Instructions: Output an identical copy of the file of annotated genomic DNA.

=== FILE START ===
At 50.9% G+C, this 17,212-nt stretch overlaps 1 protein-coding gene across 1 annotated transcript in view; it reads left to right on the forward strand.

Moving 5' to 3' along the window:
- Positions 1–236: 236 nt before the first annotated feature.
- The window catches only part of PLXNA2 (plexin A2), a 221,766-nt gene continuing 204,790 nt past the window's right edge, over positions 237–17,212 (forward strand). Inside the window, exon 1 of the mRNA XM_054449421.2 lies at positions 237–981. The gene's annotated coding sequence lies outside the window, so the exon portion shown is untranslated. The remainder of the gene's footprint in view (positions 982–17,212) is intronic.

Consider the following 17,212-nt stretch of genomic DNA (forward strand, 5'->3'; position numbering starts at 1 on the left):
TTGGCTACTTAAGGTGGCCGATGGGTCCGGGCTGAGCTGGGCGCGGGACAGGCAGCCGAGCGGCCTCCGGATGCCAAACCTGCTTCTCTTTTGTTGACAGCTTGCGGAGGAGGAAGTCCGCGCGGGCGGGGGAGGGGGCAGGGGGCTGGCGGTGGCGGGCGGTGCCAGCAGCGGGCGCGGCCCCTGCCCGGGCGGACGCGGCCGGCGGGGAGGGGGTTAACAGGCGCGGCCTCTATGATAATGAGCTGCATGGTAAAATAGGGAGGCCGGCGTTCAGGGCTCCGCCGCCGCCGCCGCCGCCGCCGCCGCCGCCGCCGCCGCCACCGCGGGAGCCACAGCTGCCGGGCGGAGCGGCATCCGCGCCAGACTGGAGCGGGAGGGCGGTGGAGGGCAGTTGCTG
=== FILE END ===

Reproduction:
At 50.9% G+C, this 17,212-nt stretch overlaps 1 protein-coding gene across 1 annotated transcript in view; it reads left to right on the forward strand.

Moving 5' to 3' along the window:
- Positions 1–236: 236 nt before the first annotated feature.
- The window catches only part of PLXNA2 (plexin A2), a 221,766-nt gene continuing 204,790 nt past the window's right edge, over positions 237–17,212 (forward strand). Inside the window, exon 1 of the mRNA XM_054449421.2 lies at positions 237–981. The gene's annotated coding sequence lies outside the window, so the exon portion shown is untranslated. The remainder of the gene's footprint in view (positions 982–17,212) is intronic.

Consider the following 17,212-nt stretch of genomic DNA (forward strand, 5'->3'; position numbering starts at 1 on the left):
TTGGCTACTTAAGGTGGCCGATGGGTCCGGGCTGAGCTGGGCGCGGGACAGGCAGCCGAGCGGCCTCCGGATGCCAAACCTGCTTCTCTTTTGTTGACAGCTTGCGGAGGAGGAAGTCCGCGCGGGCGGGGGAGGGGGCAGGGGGCTGGCGGTGGCGGGCGGTGCCAGCAGCGGGCGCGGCCCCTGCCCGGGCGGACGCGGCCGGCGGGGAGGGGGTTAACAGGCGCGGCCTCTATGATAATGAGCTGCATGGTAAAATAGGGAGGCCGGCGTTCAGGGCTCCGCCGCCGCCGCCGCCGCCGCCGCCGCCGCCGCCGCCGCCACCGCGGGAGCCACAGCTGCCGGGCGGAGCGGCATCCGCGCCAGACTGGAGCGGGAGGGCGGTGGAGGGCAGTTGCTG